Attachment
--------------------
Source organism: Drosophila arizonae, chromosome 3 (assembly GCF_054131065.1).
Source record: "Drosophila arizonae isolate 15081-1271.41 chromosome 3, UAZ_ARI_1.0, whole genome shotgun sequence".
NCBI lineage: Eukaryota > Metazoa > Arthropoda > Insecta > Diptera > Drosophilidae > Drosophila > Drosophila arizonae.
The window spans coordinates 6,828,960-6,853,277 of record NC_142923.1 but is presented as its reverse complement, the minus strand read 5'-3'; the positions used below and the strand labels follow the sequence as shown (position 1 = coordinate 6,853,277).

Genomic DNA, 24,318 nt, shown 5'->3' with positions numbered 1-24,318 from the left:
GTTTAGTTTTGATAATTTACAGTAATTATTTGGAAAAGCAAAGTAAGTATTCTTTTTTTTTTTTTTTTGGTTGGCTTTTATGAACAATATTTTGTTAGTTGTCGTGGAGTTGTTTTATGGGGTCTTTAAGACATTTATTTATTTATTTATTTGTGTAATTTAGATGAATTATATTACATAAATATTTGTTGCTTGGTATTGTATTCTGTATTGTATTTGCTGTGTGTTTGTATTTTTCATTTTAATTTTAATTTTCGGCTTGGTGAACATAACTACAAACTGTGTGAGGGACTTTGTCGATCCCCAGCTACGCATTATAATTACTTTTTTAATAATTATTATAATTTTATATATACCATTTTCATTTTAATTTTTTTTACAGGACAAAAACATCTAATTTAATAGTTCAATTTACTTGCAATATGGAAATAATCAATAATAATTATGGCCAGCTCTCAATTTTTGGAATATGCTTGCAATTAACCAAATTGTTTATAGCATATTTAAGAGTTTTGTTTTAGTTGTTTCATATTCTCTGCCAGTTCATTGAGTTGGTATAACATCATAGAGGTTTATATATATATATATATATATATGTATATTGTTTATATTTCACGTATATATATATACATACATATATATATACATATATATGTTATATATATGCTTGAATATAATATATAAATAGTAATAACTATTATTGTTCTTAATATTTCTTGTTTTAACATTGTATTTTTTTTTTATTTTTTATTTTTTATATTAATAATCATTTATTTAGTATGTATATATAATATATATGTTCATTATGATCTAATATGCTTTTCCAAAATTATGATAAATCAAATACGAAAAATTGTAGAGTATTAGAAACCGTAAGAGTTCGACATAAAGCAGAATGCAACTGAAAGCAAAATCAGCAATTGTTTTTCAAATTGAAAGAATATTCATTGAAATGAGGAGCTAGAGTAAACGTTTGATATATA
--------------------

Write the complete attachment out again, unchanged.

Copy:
Source organism: Drosophila arizonae, chromosome 3 (assembly GCF_054131065.1).
Source record: "Drosophila arizonae isolate 15081-1271.41 chromosome 3, UAZ_ARI_1.0, whole genome shotgun sequence".
NCBI lineage: Eukaryota > Metazoa > Arthropoda > Insecta > Diptera > Drosophilidae > Drosophila > Drosophila arizonae.
The window spans coordinates 6,828,960-6,853,277 of record NC_142923.1 but is presented as its reverse complement, the minus strand read 5'-3'; the positions used below and the strand labels follow the sequence as shown (position 1 = coordinate 6,853,277).

Genomic DNA, 24,318 nt, shown 5'->3' with positions numbered 1-24,318 from the left:
GTTTAGTTTTGATAATTTACAGTAATTATTTGGAAAAGCAAAGTAAGTATTCTTTTTTTTTTTTTTTTGGTTGGCTTTTATGAACAATATTTTGTTAGTTGTCGTGGAGTTGTTTTATGGGGTCTTTAAGACATTTATTTATTTATTTATTTGTGTAATTTAGATGAATTATATTACATAAATATTTGTTGCTTGGTATTGTATTCTGTATTGTATTTGCTGTGTGTTTGTATTTTTCATTTTAATTTTAATTTTCGGCTTGGTGAACATAACTACAAACTGTGTGAGGGACTTTGTCGATCCCCAGCTACGCATTATAATTACTTTTTTAATAATTATTATAATTTTATATATACCATTTTCATTTTAATTTTTTTTACAGGACAAAAACATCTAATTTAATAGTTCAATTTACTTGCAATATGGAAATAATCAATAATAATTATGGCCAGCTCTCAATTTTTGGAATATGCTTGCAATTAACCAAATTGTTTATAGCATATTTAAGAGTTTTGTTTTAGTTGTTTCATATTCTCTGCCAGTTCATTGAGTTGGTATAACATCATAGAGGTTTATATATATATATATATATATATGTATATTGTTTATATTTCACGTATATATATATACATACATATATATATACATATATATGTTATATATATGCTTGAATATAATATATAAATAGTAATAACTATTATTGTTCTTAATATTTCTTGTTTTAACATTGTATTTTTTTTTTATTTTTTATTTTTTATATTAATAATCATTTATTTAGTATGTATATATAATATATATGTTCATTATGATCTAATATGCTTTTCCAAAATTATGATAAATCAAATACGAAAAATTGTAGAGTATTAGAAACCGTAAGAGTTCGACATAAAGCAGAATGCAACTGAAAGCAAAATCAGCAATTGTTTTTCAAATTGAAAGAATATTCATTGAAATGAGGAGCTAGAGTAAACGTTTGATATATA